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Epicure for a Day 

Warren's luxurious Pitcher Inn might make visitors think, "What recession?"

Published April 1, 2009 at 4:32 a.m.

The door creaks, and two well-dressed servers swoop in. The first holds a bottle of effervescent water. The second bears a platter topped with thin slices of lemon, layered like the scales on a fish. With a pair of tongs, he inserts a fragrant round into each freshly filled glass. They exit, closing the heavy, arched door behind them.

I’m left alone in the wine cellar with my suit-jacketed husband, the murmuring fizz of the San Pellegrino and the flickering light of several candles, perched on ledges that jut from a stone wall. The opposite wall features a mural of a mostly nude, Rubenesque woman reclining on an al fresco chaise lounge, holding a bunch of grapes. Her expression is mildly lascivious. Behind each of us, hundreds of wine bottles rest on numbered racks in neat rows. “It doesn’t feel like we’re in Vermont any more,” I say.

In fact, our cozy retreat — featuring a single, white-linen-draped table and piped-in Sinatra tunes — can be found at the Pitcher Inn in Warren. The town of 1700 is nestled at the base of Sugarbush Mountain and just minutes from the Mad River Valley ski area. Despite its proximity to the mountains, and the fact that every room comes with a locker for storing outdoor gear, the sumptuous property is not your average ski-bum getaway.

For one, the Pitcher is the only Vermont inn that has the honor of membership in the international Relais & Chateaux network. According to General Manager Ari Sadri, each of the 475 member hotels across 55 countries “must maintain a benchmark of comfort, service and cuisine,” as well as excelling in intangibles such as “the warmth of the welcome and the uniqueness of the accommodations.” Here, said accommodations go for $425 to $800 per night. While Vermont boasts a smattering of places that serve high-end food, few of them offer a truly luxurious all-around experience. Folks in the know say The Pitcher Inn is one of them.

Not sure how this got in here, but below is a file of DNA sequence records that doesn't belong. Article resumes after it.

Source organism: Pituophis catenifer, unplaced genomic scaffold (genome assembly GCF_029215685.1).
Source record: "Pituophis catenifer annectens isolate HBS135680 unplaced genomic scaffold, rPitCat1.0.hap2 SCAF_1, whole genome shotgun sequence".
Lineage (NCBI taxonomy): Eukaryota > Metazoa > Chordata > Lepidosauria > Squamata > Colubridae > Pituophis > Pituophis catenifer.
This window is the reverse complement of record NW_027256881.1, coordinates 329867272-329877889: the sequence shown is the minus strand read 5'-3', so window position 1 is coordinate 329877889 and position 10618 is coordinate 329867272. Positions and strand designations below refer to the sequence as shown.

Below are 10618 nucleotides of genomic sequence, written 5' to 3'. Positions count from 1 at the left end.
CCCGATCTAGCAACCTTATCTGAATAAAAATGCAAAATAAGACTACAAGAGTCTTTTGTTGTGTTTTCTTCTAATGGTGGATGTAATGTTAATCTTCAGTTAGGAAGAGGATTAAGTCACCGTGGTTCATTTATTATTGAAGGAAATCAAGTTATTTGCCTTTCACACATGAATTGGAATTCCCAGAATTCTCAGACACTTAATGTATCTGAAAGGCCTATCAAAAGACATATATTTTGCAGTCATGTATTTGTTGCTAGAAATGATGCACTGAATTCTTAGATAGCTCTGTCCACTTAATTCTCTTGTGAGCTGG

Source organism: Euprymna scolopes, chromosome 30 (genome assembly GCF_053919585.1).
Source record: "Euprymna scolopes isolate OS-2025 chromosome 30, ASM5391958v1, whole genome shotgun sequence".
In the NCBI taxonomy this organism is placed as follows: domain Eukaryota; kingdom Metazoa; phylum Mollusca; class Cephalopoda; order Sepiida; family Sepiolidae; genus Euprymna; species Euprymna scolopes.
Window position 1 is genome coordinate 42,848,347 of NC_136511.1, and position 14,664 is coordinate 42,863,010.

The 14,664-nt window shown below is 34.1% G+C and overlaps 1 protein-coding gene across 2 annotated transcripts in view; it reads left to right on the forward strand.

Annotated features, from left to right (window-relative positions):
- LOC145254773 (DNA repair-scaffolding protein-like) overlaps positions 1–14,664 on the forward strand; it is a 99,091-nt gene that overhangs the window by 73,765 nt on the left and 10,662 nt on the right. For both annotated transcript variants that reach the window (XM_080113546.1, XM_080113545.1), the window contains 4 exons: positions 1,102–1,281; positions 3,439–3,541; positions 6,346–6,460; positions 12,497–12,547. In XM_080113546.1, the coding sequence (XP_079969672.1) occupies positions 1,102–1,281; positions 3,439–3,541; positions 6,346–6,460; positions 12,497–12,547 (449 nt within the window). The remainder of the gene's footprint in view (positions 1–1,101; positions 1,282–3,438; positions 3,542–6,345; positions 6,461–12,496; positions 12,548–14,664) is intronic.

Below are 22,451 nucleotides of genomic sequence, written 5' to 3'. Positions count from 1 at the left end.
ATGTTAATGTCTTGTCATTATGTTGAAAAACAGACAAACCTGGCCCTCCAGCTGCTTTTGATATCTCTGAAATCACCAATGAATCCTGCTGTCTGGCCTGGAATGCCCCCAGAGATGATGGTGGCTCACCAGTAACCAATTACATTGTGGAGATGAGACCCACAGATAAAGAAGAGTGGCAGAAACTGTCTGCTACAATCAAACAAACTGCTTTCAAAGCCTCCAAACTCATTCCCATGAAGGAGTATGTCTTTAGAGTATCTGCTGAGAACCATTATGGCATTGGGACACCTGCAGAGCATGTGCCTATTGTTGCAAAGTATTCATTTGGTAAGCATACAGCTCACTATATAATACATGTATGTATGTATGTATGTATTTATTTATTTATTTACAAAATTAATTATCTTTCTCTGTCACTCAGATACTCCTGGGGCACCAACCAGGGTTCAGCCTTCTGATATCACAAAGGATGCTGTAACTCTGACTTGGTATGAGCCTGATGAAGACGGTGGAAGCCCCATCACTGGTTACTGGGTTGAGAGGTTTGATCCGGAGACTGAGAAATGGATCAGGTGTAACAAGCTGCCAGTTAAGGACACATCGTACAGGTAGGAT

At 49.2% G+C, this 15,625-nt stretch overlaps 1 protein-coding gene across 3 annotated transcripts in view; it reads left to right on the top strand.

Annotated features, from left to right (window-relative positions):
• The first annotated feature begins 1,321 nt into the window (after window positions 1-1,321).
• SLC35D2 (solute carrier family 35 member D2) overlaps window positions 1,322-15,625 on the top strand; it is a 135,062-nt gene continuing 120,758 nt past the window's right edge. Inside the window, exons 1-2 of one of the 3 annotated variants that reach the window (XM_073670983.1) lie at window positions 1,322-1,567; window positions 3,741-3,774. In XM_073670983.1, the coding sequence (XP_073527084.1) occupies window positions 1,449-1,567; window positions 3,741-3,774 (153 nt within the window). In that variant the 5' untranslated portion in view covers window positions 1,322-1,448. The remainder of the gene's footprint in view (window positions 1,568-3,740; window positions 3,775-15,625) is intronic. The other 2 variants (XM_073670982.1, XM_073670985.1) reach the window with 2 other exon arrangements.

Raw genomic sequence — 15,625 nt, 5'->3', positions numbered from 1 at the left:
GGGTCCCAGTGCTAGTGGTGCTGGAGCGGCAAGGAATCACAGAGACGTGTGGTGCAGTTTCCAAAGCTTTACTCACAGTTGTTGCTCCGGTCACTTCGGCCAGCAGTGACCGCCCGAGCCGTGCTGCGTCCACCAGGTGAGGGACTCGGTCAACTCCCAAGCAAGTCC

Dining à deux in a wine cellar is certainly unique. Each evening, one lucky party of two to six guests can reserve the single table and spend the evening sampling the chef’s five-course tasting dinner, accompanied by wines from the 13,500-bottle collection ($100 per person plus alcohol, tax and gratuity). Sadri, who acts as one of the inn’s two sommeliers along with David Sullivan, believes this assemblage sets the inn apart, though it isn’t the state’s largest. Of his purchasing philosophy, he says: “I used to be guided by the wine press, until I realized that I didn’t actually agree with what it said, and decided to go with my own palate.”

Knowing my own knowledge of vino to be lacking, I ask Sadri to select wines by the glass to accompany each course, and he seems pleased to oblige. “People who aren’t going in on a whole bottle should be able to find something interesting by the glass,” he says. He rotates numerous offerings on and off of the “glass list,” he adds, believing it “should be a reflection of the larger wine list instead of a place that bad wines go to die.”

Sadri starts by pouring a glass of nonvintage Gaston-Chiquet Brut. Although the inn’s selection includes Champagne from the most celebrated producers, he thinks small vineyards often turn out superior sparklers. In general, Sadri likes to “spend a lot more time promoting small producers of unique and character-full wines.” Since that can lead to surprises both pleasant and unpleasant, the inn allows guests to return any bottle for any reason, no questions asked.